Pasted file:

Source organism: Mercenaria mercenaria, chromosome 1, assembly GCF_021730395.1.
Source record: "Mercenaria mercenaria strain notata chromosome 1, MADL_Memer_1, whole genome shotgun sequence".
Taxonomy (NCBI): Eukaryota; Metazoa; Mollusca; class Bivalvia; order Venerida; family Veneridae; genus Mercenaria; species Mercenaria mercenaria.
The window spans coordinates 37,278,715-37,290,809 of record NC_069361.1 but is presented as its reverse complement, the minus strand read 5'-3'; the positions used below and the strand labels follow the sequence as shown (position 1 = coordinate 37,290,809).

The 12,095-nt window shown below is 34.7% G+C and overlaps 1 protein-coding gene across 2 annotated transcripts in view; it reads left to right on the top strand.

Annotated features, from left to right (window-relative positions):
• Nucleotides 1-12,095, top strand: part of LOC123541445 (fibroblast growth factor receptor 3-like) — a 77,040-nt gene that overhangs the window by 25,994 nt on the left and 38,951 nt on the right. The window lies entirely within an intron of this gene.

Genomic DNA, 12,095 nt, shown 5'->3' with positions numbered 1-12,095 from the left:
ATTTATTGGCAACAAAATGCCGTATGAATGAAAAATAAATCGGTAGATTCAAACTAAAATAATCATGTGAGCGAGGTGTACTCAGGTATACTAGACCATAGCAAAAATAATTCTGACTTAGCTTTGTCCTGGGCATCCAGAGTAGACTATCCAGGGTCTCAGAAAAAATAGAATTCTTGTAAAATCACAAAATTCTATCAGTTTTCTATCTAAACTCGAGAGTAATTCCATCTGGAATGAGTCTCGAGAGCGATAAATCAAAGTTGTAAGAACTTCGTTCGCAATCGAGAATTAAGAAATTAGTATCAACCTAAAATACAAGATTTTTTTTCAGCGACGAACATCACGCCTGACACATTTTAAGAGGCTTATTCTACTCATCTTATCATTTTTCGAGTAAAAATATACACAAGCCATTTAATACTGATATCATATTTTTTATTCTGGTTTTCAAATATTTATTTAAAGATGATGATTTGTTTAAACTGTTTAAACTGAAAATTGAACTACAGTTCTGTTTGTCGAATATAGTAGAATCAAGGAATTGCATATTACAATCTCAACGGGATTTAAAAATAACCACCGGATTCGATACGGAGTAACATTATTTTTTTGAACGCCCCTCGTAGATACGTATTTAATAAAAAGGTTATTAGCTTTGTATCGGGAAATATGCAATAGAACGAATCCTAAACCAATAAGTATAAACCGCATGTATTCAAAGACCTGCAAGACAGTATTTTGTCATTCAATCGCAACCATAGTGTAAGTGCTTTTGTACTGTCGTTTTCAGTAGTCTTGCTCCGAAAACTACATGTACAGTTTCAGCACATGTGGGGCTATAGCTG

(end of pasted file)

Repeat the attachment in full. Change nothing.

Source organism: Mercenaria mercenaria, chromosome 1, assembly GCF_021730395.1.
Source record: "Mercenaria mercenaria strain notata chromosome 1, MADL_Memer_1, whole genome shotgun sequence".
Taxonomy (NCBI): Eukaryota; Metazoa; Mollusca; class Bivalvia; order Venerida; family Veneridae; genus Mercenaria; species Mercenaria mercenaria.
The window spans coordinates 37,278,715-37,290,809 of record NC_069361.1 but is presented as its reverse complement, the minus strand read 5'-3'; the positions used below and the strand labels follow the sequence as shown (position 1 = coordinate 37,290,809).

The 12,095-nt window shown below is 34.7% G+C and overlaps 1 protein-coding gene across 2 annotated transcripts in view; it reads left to right on the top strand.

Annotated features, from left to right (window-relative positions):
• Nucleotides 1-12,095, top strand: part of LOC123541445 (fibroblast growth factor receptor 3-like) — a 77,040-nt gene that overhangs the window by 25,994 nt on the left and 38,951 nt on the right. The window lies entirely within an intron of this gene.

Genomic DNA, 12,095 nt, shown 5'->3' with positions numbered 1-12,095 from the left:
ATTTATTGGCAACAAAATGCCGTATGAATGAAAAATAAATCGGTAGATTCAAACTAAAATAATCATGTGAGCGAGGTGTACTCAGGTATACTAGACCATAGCAAAAATAATTCTGACTTAGCTTTGTCCTGGGCATCCAGAGTAGACTATCCAGGGTCTCAGAAAAAATAGAATTCTTGTAAAATCACAAAATTCTATCAGTTTTCTATCTAAACTCGAGAGTAATTCCATCTGGAATGAGTCTCGAGAGCGATAAATCAAAGTTGTAAGAACTTCGTTCGCAATCGAGAATTAAGAAATTAGTATCAACCTAAAATACAAGATTTTTTTTCAGCGACGAACATCACGCCTGACACATTTTAAGAGGCTTATTCTACTCATCTTATCATTTTTCGAGTAAAAATATACACAAGCCATTTAATACTGATATCATATTTTTTATTCTGGTTTTCAAATATTTATTTAAAGATGATGATTTGTTTAAACTGTTTAAACTGAAAATTGAACTACAGTTCTGTTTGTCGAATATAGTAGAATCAAGGAATTGCATATTACAATCTCAACGGGATTTAAAAATAACCACCGGATTCGATACGGAGTAACATTATTTTTTTGAACGCCCCTCGTAGATACGTATTTAATAAAAAGGTTATTAGCTTTGTATCGGGAAATATGCAATAGAACGAATCCTAAACCAATAAGTATAAACCGCATGTATTCAAAGACCTGCAAGACAGTATTTTGTCATTCAATCGCAACCATAGTGTAAGTGCTTTTGTACTGTCGTTTTCAGTAGTCTTGCTCCGAAAACTACATGTACAGTTTCAGCACATGTGGGGCTATAGCTG